You could be thinking why are you going to review this movie that was released about three decades ago, right? Why now the slug and why Evangelion? On that note, before proceeding any further, as a joke, I suggested we review The End of Evangelion after watching it again at my nearby Cinemark. However, what took me by surprise is that my editor agreed with me and told me to go ahead. Since then, I have known that writing this piece would not be easy because the story of Evangelion is difficult to understand in brief words so bear with me for not being able to try hard enough regarding scene-by-scene explanations. Moreover, throughout the years there have been countless interpretations (and regenerations) of the entire Eva universe by people smarter than myself; hence I am doubtful whether I will add anything new to it. Nevertheless, here we go.

The End of Evangelion deals with our 14-year-old Eva pilots facing up to the end and whether they ever had a place in it anyway. Inexperience with Evas leaves one unable to comprehend them as gigantic humanoid bioweapons which are all that remains between humanity and angels. For various reasons though summed up as—a common psychic connection—these robots can only be operated by those three little ones mentioned above. Whereas basically other celestial beings like kaijus came from heaven only for wiping off mankind except some cases already existing angelic figures forming most of their numbers currently found on earth were destroyed through combating multiples of angels in the Neon Genesis Evangelion TV show previous episode. According to an ancient prophecy concerning another awakening angel signaling Armageddon or rather total destruction of earth where they inhabit begin where former movie left off.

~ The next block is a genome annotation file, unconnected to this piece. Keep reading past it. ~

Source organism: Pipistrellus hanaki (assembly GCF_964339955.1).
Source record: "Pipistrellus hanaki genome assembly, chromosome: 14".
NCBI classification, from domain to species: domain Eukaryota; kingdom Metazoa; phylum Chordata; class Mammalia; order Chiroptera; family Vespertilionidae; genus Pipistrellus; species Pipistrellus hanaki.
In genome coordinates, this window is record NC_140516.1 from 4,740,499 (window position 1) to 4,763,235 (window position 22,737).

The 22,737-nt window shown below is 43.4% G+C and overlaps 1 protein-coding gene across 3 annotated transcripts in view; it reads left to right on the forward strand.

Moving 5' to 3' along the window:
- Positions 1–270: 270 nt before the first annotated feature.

After having his heart shattered into pieces and getting himself beaten until he almost goes insane Shinji Ikari (Megumi Ogata), our main character decides he doesn’t want to save humanity anymore but pleads for someone to save him instead. Meanwhile, Asuka Langley (Yuko Miyamura), the more headstrong of our pilots is physically and mentally out of action in a coma and Rei Ayanami (Megumi Hayashibara), who ’s most distant among them all just disappears on us. At the same time, NERV which oversees Evangelion project has started showing their sinister motives.


When I was 14 and feeling angsty, I first saw Neon Genesis Evangelion in the year 2015. It’s kinda funny that the characters in the series are also 14-year-olds who feel angsty themselves in 2015. At the time Eva had everything I wanted in a series – it was miserable as much as it was beautiful, hopeful as much as horrifying. Even to put aside my former weeb nostalgia as much as I can, it still somehow seemed sublime in its most metaphysical meaning. Quietly curled up on my leather couch, I would still find myself holding my breath at times. My eyes would begin to sting from not blinking.